Russo also works as an author, having written non-fiction books on movie making, as well as fictional books, some of which were adapted into movies themselves. While his entire catalog would certainly be worthy of evaluation, it is only the source material for this particular film that we are concerned with here.

Cover image for John Russo's novel Midnight

The novel, first published in 1980 by Pocket Books, hits many of the same key (and not so key) scenes as the film. But what the film is missing which the book has is the connective tissue that makes a story whole. The major differences are few: there is a secondary character in the novel that is not present in the film—an anthropologist that acts, believe it or not, as a potential love interest to Cynthia, high priestess of the Satanic sect; and there are a great deal more cult members in the book, as Satanists from around the country congregate for the proceedings; but the biggest difference is that here, Bert plays no part whatsoever in the “happy ending”. In fact there is no happy ending. Evil triumphs fully, and there isn’t the slightest hint of redemption or retribution.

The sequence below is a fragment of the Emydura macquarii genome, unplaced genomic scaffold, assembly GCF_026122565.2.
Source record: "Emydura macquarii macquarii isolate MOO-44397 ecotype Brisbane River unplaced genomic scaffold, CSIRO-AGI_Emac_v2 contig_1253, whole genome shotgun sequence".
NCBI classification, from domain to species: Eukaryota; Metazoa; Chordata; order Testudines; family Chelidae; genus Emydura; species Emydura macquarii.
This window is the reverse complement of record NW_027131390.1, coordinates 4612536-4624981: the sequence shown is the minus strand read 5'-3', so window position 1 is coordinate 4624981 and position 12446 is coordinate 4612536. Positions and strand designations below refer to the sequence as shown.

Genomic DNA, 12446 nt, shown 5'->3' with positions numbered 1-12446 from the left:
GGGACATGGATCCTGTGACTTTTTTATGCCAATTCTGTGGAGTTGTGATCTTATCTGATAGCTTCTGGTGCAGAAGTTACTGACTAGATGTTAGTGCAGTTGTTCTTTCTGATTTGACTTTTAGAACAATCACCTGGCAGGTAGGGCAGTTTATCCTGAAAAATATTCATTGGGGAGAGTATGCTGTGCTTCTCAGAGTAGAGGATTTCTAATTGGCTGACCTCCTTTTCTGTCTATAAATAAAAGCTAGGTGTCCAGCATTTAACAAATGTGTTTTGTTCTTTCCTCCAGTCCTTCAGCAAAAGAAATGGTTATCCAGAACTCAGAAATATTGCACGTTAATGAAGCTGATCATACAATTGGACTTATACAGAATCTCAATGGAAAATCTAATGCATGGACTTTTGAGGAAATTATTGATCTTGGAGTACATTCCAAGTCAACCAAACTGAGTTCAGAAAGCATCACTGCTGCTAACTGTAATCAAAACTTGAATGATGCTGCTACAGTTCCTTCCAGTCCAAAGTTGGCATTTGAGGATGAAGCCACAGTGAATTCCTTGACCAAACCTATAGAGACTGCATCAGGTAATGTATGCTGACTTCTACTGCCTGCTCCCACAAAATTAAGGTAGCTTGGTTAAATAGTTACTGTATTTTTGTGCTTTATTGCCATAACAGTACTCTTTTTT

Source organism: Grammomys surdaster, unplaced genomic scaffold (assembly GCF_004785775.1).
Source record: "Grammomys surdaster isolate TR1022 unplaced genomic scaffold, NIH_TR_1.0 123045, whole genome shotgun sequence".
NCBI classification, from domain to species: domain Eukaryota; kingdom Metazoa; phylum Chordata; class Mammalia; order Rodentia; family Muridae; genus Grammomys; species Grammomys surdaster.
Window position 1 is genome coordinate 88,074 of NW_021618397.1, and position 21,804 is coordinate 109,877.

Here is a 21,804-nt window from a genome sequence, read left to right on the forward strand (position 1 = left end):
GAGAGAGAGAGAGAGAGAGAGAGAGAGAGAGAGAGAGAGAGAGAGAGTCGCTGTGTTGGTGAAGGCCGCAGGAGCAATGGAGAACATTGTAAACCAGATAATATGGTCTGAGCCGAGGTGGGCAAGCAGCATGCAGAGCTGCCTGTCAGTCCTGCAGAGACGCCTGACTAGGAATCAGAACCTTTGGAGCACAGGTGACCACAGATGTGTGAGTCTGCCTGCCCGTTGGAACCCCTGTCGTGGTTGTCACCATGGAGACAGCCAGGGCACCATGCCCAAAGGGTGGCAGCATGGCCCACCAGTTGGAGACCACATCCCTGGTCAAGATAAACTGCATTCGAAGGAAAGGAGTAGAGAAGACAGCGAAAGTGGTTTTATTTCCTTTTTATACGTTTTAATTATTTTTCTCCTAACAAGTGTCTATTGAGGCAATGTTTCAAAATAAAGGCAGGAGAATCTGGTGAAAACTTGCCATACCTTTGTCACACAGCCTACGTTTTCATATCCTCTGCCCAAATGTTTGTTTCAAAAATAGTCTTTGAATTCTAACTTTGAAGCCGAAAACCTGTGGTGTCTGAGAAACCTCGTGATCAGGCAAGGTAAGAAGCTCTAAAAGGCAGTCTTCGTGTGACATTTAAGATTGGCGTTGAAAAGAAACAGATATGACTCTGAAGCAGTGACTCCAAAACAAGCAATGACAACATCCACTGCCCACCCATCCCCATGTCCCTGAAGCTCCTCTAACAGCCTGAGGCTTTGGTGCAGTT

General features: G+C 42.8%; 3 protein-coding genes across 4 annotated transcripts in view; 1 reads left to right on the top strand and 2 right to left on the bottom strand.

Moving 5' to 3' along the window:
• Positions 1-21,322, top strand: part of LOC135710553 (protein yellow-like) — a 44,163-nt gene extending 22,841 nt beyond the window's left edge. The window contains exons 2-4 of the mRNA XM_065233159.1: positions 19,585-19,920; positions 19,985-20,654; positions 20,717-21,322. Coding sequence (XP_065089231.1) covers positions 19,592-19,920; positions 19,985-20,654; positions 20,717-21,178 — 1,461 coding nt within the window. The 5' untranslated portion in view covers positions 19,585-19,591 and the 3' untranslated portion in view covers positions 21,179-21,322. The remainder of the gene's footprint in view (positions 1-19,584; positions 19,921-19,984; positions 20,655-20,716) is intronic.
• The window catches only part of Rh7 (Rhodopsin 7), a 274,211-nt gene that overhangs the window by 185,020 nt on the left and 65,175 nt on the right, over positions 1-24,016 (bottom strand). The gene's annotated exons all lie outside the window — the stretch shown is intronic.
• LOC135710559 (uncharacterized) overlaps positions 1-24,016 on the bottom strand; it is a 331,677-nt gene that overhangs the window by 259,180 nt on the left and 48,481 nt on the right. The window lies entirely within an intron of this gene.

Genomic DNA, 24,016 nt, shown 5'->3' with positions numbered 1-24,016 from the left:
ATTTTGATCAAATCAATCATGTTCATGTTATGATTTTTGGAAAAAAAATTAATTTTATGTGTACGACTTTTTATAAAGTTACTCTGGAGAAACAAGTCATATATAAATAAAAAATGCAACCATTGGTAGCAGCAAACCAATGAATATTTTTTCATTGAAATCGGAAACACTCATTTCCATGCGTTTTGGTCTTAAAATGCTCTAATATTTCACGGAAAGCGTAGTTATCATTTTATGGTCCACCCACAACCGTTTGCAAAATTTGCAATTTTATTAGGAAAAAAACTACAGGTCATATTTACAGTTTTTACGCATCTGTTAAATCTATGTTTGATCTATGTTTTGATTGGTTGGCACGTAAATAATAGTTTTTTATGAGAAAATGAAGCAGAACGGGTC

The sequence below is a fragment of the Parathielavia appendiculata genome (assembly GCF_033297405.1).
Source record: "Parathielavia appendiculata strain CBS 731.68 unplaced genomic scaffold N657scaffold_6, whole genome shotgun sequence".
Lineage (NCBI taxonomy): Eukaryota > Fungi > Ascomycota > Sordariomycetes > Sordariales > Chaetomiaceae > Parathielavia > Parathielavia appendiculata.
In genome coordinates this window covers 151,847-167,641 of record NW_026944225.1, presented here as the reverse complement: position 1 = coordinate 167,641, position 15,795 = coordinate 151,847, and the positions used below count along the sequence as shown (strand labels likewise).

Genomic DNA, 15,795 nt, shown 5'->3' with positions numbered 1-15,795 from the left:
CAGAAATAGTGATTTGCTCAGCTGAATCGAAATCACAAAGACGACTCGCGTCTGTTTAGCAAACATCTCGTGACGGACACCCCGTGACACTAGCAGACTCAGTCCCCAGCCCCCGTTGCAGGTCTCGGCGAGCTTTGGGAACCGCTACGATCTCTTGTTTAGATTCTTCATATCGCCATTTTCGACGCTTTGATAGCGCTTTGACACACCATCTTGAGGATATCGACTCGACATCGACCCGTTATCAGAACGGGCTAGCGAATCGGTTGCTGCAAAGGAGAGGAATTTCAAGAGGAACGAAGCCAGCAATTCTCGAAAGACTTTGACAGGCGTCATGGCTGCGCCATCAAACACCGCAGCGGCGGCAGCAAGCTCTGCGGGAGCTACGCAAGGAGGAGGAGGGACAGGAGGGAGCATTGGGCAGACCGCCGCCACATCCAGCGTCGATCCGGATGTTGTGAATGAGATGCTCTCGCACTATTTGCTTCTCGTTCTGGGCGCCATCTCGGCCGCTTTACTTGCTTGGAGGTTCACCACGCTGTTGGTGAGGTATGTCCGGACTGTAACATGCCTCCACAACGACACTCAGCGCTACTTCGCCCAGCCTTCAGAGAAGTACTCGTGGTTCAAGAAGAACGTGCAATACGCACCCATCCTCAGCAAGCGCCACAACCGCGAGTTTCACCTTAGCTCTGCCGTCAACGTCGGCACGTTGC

Fake cops from 1982's Midnight

There is a good deal of backstory on all the characters that help to flesh them out, but much of the dialogue is the same onscreen as it is on the page. It’s almost as if Russo had just cut-and-pasted his favorite scenes into the script, and forgot to fill in what came between them.

Although there were certainly no throngs of people clamoring for a sequel, Russo did return to the studio to film MIDNIGHT 2 in 1992, which, by all accounts, is even worse than the first and only minutely connected to the original. Not being overly familiar with the whole of Russo’s oeuvre (and being unsure on the amount of contribution he truly made to NIGHT OF THE LIVING DEAD), I’ll base my evaluation solely on his two Midnights, and will go on record to say that he is a much better author than he is a filmmaker. Though his book was no great shakes, and there was little to no suspense, it was trashily entertaining enough to keep me reading and served to demonstrate what the movie could have (and rightly should have) been.

Feeling as if a third pass was needed, Russo launched a (failed) Kickstarter campaign in 2013 to fund a remake of MIDNIGHT, which is currently listed as “in development”. Although there doesn’t seem to have been a lot of movement since, I would be willing to give him one final shot to tell his story.

If for no other reason than to see what the ending will be this time.